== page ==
Distinguished Faculty Lecture Series

All lectures begin at 4 p.m. in the Bernie Dallas Room, Goodell Building. The lectures are free and open to the public. A reception follows each lecture.

Professor Donald FisherProfessor Donald Fisher

Department of Mechanical and Industrial Engineering
Tuesday, October 18, 2016

The Eyes Have It: A Window into the Mind
A common thread links long-standing questions in cognitive science, gerontology, transportation, and health care. Cognitive scientists want to know whether we really need to put aside our cell phones while driving. Gerontologists want to know whether some of our cognitive processes can be spared as we age. Transportation specialists want to know why younger and older drivers crash so often. Health care officials want to know why some 100,000 deaths each year are attributed to medical errors. In seeking answers to these and other questions, we need to understand how to use information that arrives at the eyes in order to shed light on the latent cognitive processes that govern performance. This lecture will show how such an understanding can help answer these questions and why such an understanding is essential in a time when machines (e.g., autonomous vehicles) are seemingly making such understanding ever less necessary.

 



Professor Duncan IrschickProfessor Duncan Irschick

Department of Biology
Tuesday, December 6, 2016

Animal Attraction: Bioinspiration and Life in 3-D
Nature-inspired solutions are being discovered for some of the most intransigent problems that society faces, such as potential cures for cancer from animal and plants, novel antibiotics, and gecko-inspired adhesives. This “bioinspired” approach applies integrative methods from anatomy, animal function, evolution, and biomechanics to understand how animals evolve novel biomaterials and functions, and how these properties can inspire novel synthetic materials. This lecture will discuss how studies of the form and function of geckos has contributed to a broader understanding of bioinspiration. The lecture will further focus on recent research using 3-D imaging techniques to digitally reconstruct living animals, ranging from lizards to sharks in full 3-D color and in high resolution. This new method of “Digital Life” provides the opportunity to understand biological diversity in a way never before possible.

 



David ReckhowProfessor David Reckhow

Department of Civil and Environmental Engineering
Monday, February 8, 2017

Drinking Water in Crisis: Lead, Lignin, and Legionella
As events continue to unfold in Flint, Michigan, the nation is more than ever focused on the quality of its drinking water. Environmental engineers have long recognized lead exposure as a significant public health crisis; now there may be strong enough public support to do something about it. However, lead is not the only challenge to public health that the U.S. drinking water sector faces. This lecture will review the current state of knowledge on lead in drinking water and on another critical issue, the presence of carcinogenic disinfection by-products. It will include aspects of engineering, chemistry, public health, social justice, and public policy; prominently feature work being done in the UMass Amherst environmental engineering research labs; and suggest how we might solve pressing water issues and how water will need to be managed in the world’s growing megacities.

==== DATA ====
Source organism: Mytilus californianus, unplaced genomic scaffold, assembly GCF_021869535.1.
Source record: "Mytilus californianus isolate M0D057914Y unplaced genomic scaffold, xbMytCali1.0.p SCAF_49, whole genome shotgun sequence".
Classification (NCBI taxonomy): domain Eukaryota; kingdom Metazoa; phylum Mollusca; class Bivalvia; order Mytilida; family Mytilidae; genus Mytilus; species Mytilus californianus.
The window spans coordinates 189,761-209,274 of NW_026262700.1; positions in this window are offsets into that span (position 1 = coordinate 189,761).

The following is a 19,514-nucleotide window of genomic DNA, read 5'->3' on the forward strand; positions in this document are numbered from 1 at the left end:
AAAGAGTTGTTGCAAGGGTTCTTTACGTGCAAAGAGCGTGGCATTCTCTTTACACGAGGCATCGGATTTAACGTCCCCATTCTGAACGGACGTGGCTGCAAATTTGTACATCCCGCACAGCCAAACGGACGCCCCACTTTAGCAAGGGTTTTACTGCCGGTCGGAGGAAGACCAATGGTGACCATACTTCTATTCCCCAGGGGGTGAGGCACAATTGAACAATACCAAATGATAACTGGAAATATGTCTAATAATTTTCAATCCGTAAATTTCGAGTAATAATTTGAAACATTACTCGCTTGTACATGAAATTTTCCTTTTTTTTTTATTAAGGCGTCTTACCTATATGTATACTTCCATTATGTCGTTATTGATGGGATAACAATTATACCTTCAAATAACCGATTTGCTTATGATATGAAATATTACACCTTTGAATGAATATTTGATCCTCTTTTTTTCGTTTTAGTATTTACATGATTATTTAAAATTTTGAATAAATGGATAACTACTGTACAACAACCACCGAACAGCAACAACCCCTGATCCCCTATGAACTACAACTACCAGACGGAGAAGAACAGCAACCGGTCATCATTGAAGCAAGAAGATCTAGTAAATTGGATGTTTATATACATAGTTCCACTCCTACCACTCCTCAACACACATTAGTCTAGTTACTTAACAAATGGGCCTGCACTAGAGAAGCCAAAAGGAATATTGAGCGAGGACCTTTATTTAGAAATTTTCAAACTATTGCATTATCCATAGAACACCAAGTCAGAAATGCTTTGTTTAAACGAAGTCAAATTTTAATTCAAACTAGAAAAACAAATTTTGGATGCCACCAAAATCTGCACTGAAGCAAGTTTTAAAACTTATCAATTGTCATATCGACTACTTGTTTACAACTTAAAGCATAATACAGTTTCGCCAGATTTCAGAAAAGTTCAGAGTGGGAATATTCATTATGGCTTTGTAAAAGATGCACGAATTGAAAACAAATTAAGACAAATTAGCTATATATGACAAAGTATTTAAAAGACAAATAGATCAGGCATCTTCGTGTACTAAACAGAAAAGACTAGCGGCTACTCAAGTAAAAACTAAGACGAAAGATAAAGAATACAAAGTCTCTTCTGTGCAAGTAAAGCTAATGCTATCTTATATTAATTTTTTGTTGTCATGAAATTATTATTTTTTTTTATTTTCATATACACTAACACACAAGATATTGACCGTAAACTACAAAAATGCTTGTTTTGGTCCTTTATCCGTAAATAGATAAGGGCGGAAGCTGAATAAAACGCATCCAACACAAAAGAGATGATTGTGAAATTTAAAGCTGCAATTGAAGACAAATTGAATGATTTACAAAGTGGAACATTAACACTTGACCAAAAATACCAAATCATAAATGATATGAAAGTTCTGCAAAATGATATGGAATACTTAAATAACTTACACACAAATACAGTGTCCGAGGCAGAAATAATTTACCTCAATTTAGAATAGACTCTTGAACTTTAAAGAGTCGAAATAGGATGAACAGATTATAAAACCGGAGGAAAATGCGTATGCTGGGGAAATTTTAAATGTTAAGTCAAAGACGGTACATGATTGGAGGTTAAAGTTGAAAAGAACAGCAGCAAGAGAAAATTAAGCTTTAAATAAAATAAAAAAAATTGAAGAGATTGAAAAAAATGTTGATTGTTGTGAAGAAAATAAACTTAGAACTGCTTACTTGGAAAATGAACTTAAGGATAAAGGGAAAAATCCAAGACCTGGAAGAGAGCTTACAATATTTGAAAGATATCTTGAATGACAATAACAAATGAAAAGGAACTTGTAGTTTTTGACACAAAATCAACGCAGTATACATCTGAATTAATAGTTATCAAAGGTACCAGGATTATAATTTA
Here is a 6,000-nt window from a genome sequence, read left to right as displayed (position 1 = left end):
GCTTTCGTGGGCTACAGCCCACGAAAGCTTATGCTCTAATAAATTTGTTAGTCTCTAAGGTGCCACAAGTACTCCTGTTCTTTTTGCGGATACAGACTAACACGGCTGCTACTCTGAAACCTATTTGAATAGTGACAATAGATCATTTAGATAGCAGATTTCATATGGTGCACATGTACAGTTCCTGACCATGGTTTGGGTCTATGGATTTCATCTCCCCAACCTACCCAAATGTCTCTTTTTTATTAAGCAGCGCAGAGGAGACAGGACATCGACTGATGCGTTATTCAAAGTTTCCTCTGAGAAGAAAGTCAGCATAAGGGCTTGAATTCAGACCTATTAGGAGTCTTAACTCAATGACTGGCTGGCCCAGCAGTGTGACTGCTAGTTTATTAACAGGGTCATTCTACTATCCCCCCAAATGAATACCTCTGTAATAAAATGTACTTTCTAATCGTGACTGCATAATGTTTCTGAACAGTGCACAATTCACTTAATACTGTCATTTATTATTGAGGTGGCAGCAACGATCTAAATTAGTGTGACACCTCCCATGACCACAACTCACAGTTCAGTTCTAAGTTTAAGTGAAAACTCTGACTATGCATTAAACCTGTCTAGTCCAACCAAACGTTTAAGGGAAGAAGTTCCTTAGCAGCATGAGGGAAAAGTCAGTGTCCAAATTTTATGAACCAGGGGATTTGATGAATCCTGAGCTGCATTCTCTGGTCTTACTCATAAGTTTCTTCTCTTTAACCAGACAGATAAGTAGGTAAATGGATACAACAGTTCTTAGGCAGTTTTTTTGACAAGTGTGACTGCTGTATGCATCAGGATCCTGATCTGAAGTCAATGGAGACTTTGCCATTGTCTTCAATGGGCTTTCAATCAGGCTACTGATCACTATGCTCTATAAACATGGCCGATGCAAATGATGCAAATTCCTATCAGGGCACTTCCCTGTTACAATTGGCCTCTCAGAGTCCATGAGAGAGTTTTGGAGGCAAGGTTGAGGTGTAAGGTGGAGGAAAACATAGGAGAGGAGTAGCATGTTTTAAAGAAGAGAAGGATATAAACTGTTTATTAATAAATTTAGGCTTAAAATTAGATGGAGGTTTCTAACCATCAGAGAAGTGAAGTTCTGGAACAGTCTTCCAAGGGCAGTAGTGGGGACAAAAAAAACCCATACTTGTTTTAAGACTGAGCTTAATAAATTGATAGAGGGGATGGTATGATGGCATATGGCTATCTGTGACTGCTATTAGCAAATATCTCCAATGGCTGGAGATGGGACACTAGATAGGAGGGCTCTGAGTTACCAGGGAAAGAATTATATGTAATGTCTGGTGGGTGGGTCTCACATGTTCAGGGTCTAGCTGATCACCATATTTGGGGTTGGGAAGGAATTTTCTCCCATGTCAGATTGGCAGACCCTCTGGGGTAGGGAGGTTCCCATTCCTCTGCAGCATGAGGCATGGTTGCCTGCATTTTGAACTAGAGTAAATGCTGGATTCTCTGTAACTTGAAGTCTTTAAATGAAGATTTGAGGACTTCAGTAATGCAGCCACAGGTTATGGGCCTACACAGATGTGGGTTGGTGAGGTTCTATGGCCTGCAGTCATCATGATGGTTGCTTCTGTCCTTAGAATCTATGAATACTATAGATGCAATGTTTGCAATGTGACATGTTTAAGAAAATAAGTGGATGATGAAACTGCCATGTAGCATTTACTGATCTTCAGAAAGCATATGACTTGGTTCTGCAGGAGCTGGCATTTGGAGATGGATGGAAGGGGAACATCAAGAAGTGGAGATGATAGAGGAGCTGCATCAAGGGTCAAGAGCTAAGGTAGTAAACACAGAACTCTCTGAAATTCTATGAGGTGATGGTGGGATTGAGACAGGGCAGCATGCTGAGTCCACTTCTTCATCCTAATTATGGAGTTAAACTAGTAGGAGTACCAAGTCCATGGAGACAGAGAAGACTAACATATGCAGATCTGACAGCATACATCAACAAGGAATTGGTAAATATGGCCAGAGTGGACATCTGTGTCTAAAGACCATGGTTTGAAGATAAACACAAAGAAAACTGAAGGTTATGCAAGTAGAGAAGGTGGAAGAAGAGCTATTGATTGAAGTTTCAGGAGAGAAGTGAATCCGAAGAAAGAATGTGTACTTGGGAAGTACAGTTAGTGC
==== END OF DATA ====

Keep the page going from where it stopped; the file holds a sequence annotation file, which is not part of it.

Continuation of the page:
Professor Nilanjana DasguptaProfessor Nilanjana Dasgupta

Department of Psychological & Brain Sciences
Monday, March 6, 2017
 

STEMing the Tide: How Female Professors and Peers Can Encourage Young Women in Science, Technology, Engineering and Mathematics
The choice to pursue a given professional path may feel free but is often constrained by subtle social cues about who does and doesn’t “belong there.” This lecture will show how such constraints can be lifted to allow students real freedom to pursue any academic and professional path, especially ones where their group is underrepresented. It will review highlights from a decade of research identifying people and environments in high-achieving academic settings that act as “social vaccines” to inoculate young women’s self-confidence, motivation, and persistence, protecting them against negative stereotypes. The presentation will conclude by showcasing evidence-based remedies that may be leveraged to recruit and retain more women in STEM courses, majors, and careers, thereby increasing and diversifying the STEM workforce for the 21st century.

 



Christian AppyProfessor Christian Appy

Department of History
Tuesday, April 4, 2017
 

The Atomic Origins of America’s National Security State: How Nuclear Weapons Produced an Imperial Presidency and Degraded Democracy
From the Manhattan Project to the Global War on Terror, nuclear weapons have had a pernicious impact on American political culture. The secrecy and concentrated power under which the first atomic weapons were created provided a model for the post–World War II permanent national security state, presided over by presidents invested with unprecedented power. Their exclusive authority to produce and use atomic weapons—codified by the Atomic Energy Act of 1946—led to further expansions of presidential powers not conferred by the constitution. The authority to launch globe-threatening weapons has led to a wide range of additional assertions of power unaccountable to the public or its elected representatives, including covert overthrows of foreign governments, secret bombings of foreign nations, unilateral abdication of treaties, warrantless surveillance of American citizens, and routine circumvention of Congress’s constitutional power to declare war. This lecture will argue that nuclear weapons are inherently undemocratic and must be abolished before we can begin dismantling the national security state and restoring genuinely representative government.